Delivery flight of new Airbus A321 marks first-ever use by JetBlue of renewable jet fuel
Fri 21 Sept 2018 – A delivery flight yesterday of an Airbus A321 from the Airbus A320 Family production facility in Mobile, Alabama, to customer JetBlue marked the first-ever use of renewable jet fuel by the New York-based carrier. Both the pre-delivery acceptance test flight and the JetBlue scheduled ferry flight were powered by a blend of fuel consisting of 15.5% renewable jet fuel provided by Airbus and supplied and certified by Air BP. An additional four new Airbus A321 aircraft that are due to be delivered to JetBlue by the end of 2018 will also use the fuel. Since 2016, Airbus has offered customers the option of biofuel-powered delivery flights from its main base in Toulouse through a partnership with Total, with Cathay Pacific taking up the option for new Airbus A350 deliveries to Hong Kong. Airbus says it intends offering the option to other airlines taking deliveries from its Mobile facility.
“Our goal is to source sustainable fuels in the southeastern United States,” said Frédéric Eychenne, Head of New Energies at Airbus. “It is an opportunity to work closely with local stakeholders to scale-up production and the commercialisation of sustainable aviation fuels in the region. We are actively seeking ideas to leverage Airbus’ strategy into opportunities for new economic development in Alabama.”
An Airbus spokesperson added: “Airbus wants to be a catalyst for stimulating demand for the aviation sector, creating market conditions in the southeast of the United States that allow producers to sell sustainable fuels within the region. We see a win-win situation in which Airbus can meet its customers’ need for making aircraft delivery flights from Mobile with sustainable fuel by sourcing these fuels locally, and creating high-value infrastructure, jobs and apprenticeship opportunities in the process.”
As locally produced sustainable jet fuel is not yet commercially available in the region, Airbus and Air BP sourced the renewable fuel – produced from used cooking oil – for this week’s and subsequent JetBlue delivery flights from a storage facility in Sweden.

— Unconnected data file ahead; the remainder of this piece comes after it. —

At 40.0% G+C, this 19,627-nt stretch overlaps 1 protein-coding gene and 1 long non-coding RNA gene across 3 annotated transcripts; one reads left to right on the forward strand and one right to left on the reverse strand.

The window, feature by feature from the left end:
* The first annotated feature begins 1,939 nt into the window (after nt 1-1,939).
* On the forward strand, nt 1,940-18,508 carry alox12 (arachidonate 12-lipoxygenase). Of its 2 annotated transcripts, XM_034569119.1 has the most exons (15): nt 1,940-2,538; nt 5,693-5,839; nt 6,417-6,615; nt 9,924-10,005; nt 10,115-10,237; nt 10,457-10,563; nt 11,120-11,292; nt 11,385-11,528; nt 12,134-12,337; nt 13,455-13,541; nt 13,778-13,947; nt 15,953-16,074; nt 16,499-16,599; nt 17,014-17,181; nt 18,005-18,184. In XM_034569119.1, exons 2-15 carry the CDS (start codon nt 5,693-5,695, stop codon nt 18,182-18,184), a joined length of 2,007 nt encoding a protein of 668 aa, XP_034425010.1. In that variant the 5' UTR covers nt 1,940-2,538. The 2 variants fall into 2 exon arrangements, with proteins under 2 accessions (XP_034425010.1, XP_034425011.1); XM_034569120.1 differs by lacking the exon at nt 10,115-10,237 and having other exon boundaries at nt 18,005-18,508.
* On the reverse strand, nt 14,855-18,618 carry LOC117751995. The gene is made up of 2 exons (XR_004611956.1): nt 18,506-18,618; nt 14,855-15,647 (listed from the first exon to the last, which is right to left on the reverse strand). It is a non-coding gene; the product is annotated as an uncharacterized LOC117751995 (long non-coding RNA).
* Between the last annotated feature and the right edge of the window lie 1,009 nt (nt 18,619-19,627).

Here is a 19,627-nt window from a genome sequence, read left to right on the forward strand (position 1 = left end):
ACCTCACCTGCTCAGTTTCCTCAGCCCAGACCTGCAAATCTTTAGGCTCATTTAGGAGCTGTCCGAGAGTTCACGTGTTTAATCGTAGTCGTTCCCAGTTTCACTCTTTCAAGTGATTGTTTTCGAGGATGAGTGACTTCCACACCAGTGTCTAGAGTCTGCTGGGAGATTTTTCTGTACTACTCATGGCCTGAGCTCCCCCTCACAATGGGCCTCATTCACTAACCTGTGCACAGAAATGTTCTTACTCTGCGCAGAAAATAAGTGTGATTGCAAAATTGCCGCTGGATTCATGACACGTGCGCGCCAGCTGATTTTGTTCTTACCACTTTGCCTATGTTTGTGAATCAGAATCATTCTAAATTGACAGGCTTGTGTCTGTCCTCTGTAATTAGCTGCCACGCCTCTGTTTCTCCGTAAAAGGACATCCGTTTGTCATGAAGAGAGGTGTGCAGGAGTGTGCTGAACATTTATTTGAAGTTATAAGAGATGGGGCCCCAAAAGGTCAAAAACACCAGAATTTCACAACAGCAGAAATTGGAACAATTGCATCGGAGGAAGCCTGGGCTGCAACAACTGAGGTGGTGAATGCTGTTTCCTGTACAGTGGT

“We are working closely with airlines and aircraft manufacturers, such as Airbus, to drive change by promoting and securing the supply of sustainable alternative jet fuel,” said Air BP’s Chief Commercial Officer, Matt Elliott.
The fuel for the JetBlue delivery flights is being loaded into the aircraft by Signature Flight Support, which provides refuelling services for Airbus in Mobile. It is also collaborating with Air BP to offer business jet customers what they describe as carbon neutral fuel by offsetting the emissions through the BP Target Neutral programme.
JetBlue CEO Robin Hayes said a sustainable future for aviation would require cooperation among all parts of the industry. “Renewable jet fuel affirms JetBlue’s belief that we can help define our industry’s future path. Our goal is to serve as a market-maker for renewable jet fuel, creating demand and therefore supporting supply. We’re working closely with Airbus to set up infrastructure for more options in the southeast region.”
In 2016, the airline announced what it claimed to be one of the largest ever renewable jet fuel offtake agreements with Philadelphia-based SG Preston (see article). JetBlue plans to purchase more than 33 million gallons of blended jet fuel per year over a 10-year period. The blend is to be made up of 30% HEFA-derived renewable fuel produced from sustainable non-food plant oils that are expected to achieve a 50% or higher reduction in life-cycle emissions compared to the fossil equivalent. SG Preston is looking to build five plants initially, each producing 120 million gallons of renewable fuel per year.